By David Michaels
The state of Pennsylvania has filed lawsuits against three drug manufacturers, claiming the firms fraudulently marketed antipsychotic drugs. According to Bloomberg News, the state alleges that Eli Lilly & Co. “hid the risks and exaggerated the benefits of its antipsychotic medication Zyprexa while persuading doctors to prescribe it for unapproved uses.” AstraZeneca and Johnson & Johnson’s Janssen Pharmaceutical are accused of doing the same for other drugs:
The defendants cost Pennsylvania’s Medicaid and drug assistance for the elderly program millions of dollars for “reimbursing for non-medically accepted indications and non- medically necessary uses of Zyprexa, Seroquel and Risperdal,” as well as “significant sums of money for the care and treatment” of patients injured by the drugs, the state said in a complaint.
State law suits (Louisiana, West Virginia, Alaska and Mississippi have filed similar suits against Eli Lilly) are an important component of the ongoing saga of the anti-psychotic drugs that cost too much and are more dangerous than their manufacturers like to admit.
For Pump Handle readers who haven’t been following the Zyprexa issue, here’s a very fast summary of some recent developments: In December 2006, the New York Times published a blistering article by reporter Alex Berenson alleging that Lilly withheld from the public information that Zyprexa use increased risk of weight gain and diabetes. The Times article was based on confidential materials released by Dr. David Egilman, who was an expert witness in Zyprexa litigation. Lilly requested that Judge Jack Weinstein order those who have the papers released by Dr. Egilman to return them to the manufacturer and stop disseminating them. Judge Weinstein ruled that Dr. Egilman must return the papers to Eli Lilly, but the jurist made no effort to stop others from disseminating copies of the papers.
At the Project on Scientific Knowledge and Public Policy (SKAPP), we’ve been following the controversy about the release of the Zyprexa papers with great interest, since it addresses one of our favorite topics: Sequestered Science. What are the Consequences of Undisclosed Knowledge?
In October, 2004, we held a conference on this topic, and the Sequestered Science papers are published in the latest issue of the prestigious journal Law and Contemporary Problems.
At that meeting, we wrestled with the question of whether courts should allow information vital to protecting the public’s heath to be hidden from the public as part of a settlement. In many instances, attorneys representing both the plaintiffs and the defendants prefer to seal documents. The defendants may avoid public embarrassment and further suits; the plaintiffs (and their attorneys) get larger monetary awards by agreeing.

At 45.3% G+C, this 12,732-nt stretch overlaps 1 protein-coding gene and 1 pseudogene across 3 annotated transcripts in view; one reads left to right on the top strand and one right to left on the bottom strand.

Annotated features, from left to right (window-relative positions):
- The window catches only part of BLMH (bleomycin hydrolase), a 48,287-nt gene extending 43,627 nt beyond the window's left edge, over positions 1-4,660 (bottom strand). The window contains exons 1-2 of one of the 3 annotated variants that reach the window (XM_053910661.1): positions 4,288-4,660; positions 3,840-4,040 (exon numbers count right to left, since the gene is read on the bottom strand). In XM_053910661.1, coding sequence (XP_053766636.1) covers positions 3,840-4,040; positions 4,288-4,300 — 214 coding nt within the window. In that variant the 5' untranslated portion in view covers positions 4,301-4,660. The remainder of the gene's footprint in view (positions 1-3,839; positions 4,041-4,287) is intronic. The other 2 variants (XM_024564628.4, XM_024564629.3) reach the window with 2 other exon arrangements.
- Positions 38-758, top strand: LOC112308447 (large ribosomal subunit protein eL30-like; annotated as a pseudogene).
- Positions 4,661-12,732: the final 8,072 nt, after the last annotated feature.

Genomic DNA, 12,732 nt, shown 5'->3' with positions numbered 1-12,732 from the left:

The drug maker Lilly has paid $1.2 billion to more than 28,000 individuals who claimed they developed diabetes or other diseases from taking the anti-psychotic drug Zyprexa. The attorneys on both sides, those representing Eli Lilly and those suing the drug manufacturer, agreed to seal the studies and other documents that supported these claims. Does the public’s right to this information trump the right of the parties to the litigation to secrecy?
Richard Zitrin, the founder of the Center for Applied Legal Ethics at the University of San Francisco, answers my question in a terrific Op Ed in The Los Angeles Times:
From Zomax and Halcion in the 1980s to shredding Firestone tires and GM gas-tank fires in the 1990s, to Vioxx and Zyprexa today, when lawyers cut secret deals behind the public’s back, what we don’t know can and does hurt us. The civil justice system belongs to all of us, and no one should be allowed to use it to keep the public in the dark.
Ironically, we won’t know the full public health impact of Zyprexa unless the information about the settlements is unsealed. Since more than 28,000 claimants received payments from Eli Lilly, it appears to be quite substantial. Since state governments will be far less willing than individual defendants to agree to sealing documents in exchange for better settlements, this new round of litigation is likely to unseal any still secret papers on Zyprexa and the other anti-psychotics.
UPDATE: William Childs at TortsProf Blog has posted “Zyprexa: Pennsylvania Sues and Thoughts on Sequestered Science” in response to this; he raises some important points about how clinical trials registries and adverse event reporting tie into this case.
David Michaels heads the Project on Scientific Knowledge and Public Policy (SKAPP) and is Professor and Associate Chairman in the Department of Environmental and Occupational Health, the George Washington University School of Public Health and Health Services.